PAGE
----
Photo by: Cristina Moarcas

Philippe Hode-Keyser

Born in Montreal in 1956, Philippe Hode-Keyser studied classical percussion at the Cégep de Saint-Laurent and jazz percussion at the Creative Music Studio (New-York), Concordia and McGill Universities (Montréal). His principal teachers were Barry Altschul, Pierre Béluse, Karl Berger, Ed Blackwell, George Cartright, Jerome Cooper, Gerry Danovitch, Don Davis, Jack DeJohnette, Charles Ellison, Oliver Lake, Michael Lytle, Art Maiste, Jacques Masson, Roscoe Mitchell, Famoudou Don Moye, Guy Nadon, Jean-Guy Plante, Claude Ranger, Ingrid Sertso, Wadada Leo Smith. In 1983, he received a Bachelor, Master and Doctorate degree in Jazz Studies (New Paltz State University, Concordia and McGill Universities). He performed alongside musicians such as Carla Bley, Tim Brady, Anthony Braxton, Alain Caron, Marc Couroux, CMS Orchestra, Michel Cusson, Lorraine Desmarais, Paul Dolden, Michel Donato, Charles Ellison, Lori Freeman, Satoko Fujii, D’Arcy Philip Gray, Fred Henke, Andrew Homzy, Phil Hornsey, Tim Jackson, Oliver Lake, Clemens Merkel, Roscoe Mitchell, Mark O’Leary, Michiel Schrey, Wadada Leo Smith, Guy St-Onge, Simon Stone, Dave Turner and Jean-Pierre Zanella.

At age 20, he is considered a pioneer since he was the first to implement a jazz percussion program at the college level. He taught jazz percussion at the Cégep de Saint-Laurent (1977-2012), Cégep Marie-Victorin (1989-1993), Saint-Luc High School (1997-98) and Concordia University where he teaches improvisation led (conduction) in the Soap series.

He has conducted the Cégep Saint-Laurent Big Band (1982-2000), Saint-Luc High School large jazz ensemble (1997-98), l’ensemble multidirectionnel CSL (2000-2005) and le grand ensemble jazz du Cégep de Saint-Laurent (2005-2012). He founded the small ensembles Arlequin Jazz (1975), United Press (1987), Rubber Soul and The Zbrass (1990), Keyser-Couroux (1993), Keyser-Dolden (2001), Keyser-Martin (2013), the large ensembles PKBB (1991), Kappa (1996), Hodekestra 1 (2001), Hodekestra 2 (2005), The Third Stream Ensemble (2013), The Grand Jawaka (2015), Kappa Guitar Quartet (2016), The Don Ellis Project (2016), Ode à L’Infonie du 333 ToutArtBel (2017), The Baird Hersey Project I (2017), The Robert F. Graettinger Project (2018), Ho Festival & Series (2002), Radicaliberté (2003), Kollectif Ho (2005) and the experimental school PAAC (Progressive and Alternative Arts Centre) (2006).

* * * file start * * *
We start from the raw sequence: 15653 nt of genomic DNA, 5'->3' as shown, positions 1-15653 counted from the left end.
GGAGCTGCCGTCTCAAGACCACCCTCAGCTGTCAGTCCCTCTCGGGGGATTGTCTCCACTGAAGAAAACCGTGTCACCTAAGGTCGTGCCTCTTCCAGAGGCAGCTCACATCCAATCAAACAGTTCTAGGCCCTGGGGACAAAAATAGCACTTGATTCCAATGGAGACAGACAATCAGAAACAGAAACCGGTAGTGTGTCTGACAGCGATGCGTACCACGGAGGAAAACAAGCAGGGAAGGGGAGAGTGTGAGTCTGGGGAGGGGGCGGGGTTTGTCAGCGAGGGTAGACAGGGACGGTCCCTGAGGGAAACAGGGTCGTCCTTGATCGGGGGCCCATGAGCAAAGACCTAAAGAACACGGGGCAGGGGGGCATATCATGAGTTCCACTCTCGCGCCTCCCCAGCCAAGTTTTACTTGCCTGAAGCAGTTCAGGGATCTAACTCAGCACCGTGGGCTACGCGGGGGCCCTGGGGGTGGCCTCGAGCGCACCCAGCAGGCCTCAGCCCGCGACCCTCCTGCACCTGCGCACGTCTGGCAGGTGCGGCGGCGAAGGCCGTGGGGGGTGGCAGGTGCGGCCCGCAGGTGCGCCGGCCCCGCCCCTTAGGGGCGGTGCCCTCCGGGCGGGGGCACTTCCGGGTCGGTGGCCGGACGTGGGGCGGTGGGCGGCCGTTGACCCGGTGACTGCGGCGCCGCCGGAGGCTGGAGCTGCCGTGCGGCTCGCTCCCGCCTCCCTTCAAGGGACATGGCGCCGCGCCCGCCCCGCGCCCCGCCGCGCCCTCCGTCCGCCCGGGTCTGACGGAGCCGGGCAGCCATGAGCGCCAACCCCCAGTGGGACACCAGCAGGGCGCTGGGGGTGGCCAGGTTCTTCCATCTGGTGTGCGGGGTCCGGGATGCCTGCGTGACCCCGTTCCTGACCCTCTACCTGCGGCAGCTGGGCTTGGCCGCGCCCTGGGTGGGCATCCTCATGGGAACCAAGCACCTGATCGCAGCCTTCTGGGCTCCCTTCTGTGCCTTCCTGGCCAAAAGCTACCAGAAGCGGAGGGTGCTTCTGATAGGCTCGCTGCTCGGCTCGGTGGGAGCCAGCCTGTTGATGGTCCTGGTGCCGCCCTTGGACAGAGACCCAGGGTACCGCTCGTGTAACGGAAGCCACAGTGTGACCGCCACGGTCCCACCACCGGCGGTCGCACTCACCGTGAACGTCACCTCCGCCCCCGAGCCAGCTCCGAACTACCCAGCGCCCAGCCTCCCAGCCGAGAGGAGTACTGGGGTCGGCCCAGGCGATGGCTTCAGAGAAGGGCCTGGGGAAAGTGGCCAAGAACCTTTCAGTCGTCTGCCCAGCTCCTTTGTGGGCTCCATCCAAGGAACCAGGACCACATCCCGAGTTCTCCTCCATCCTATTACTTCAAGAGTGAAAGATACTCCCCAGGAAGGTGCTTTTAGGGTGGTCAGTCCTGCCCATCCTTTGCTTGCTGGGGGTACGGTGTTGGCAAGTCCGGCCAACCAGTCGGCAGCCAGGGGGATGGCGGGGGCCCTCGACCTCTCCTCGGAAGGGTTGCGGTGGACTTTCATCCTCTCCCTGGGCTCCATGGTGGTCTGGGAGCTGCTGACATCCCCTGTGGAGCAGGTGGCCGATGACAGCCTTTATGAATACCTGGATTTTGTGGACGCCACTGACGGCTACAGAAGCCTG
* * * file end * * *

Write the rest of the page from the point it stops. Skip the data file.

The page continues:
In 2016, as part of the Creative music Symposium held at the University of Guelph (Ontario), he gave two conferences and presented a concert with composer, professor James Harley. In the fall 2017, invited by the CECO of the Montreal University, he will give a master class based on the rhythmic analysis philosophical concept.

From 1980 to 2012, he has received over forty awards from the Canadian Stage Band Festival, Festival des Harmonies du Québec, Festival des Harmonies et Orchestres Symphoniques du Québec, Jazzfest des Jeunes du Québec, Musicfest Canada, National Association of Jazz Educators (NAJE) (Detroit), Yamaha Band Explosion (Toronto) and the Yamaha Band Explosion World Final (Tokyo). He has earned from the Pro-Mark Corporation, the Certificate of Recognition in appreciation of his distinguished service and outstanding dedication to teaching jazz percussion (1993) and a sponsorship from the prestigious Swiss company, cymbals and gongs, Paiste (1994).

From 1996 to 2012, he was awarded numerous grants from the Canada Council (CC), Conseil des Arts et Lettres du Québec (CALQ) and the Society of Composers, Authors and Music Publishers of Canada (SOCAN).

From 1994 to 2012, he produced ten recordings with Keyser-Couroux (3+3, Theatre of Entropy, Watergating, etc..) and six recordings with the Kappa ensemble (Kappa, bien serré, Sound Off, etc.. ), participated to the Kore inaugural concert,  was a board member of the Innovations en concert  production group, percussionist for the L’ivresse de la vitesse 1 & 2 compact discs reissues, the recording of Entropic Twilight by composer Paul Dolden and the soundtrack for the animated short “C-Note” by filmaker Christopher Hinton for the National Film Board  (NFB) (http://www.nfb.ca/film/cNote).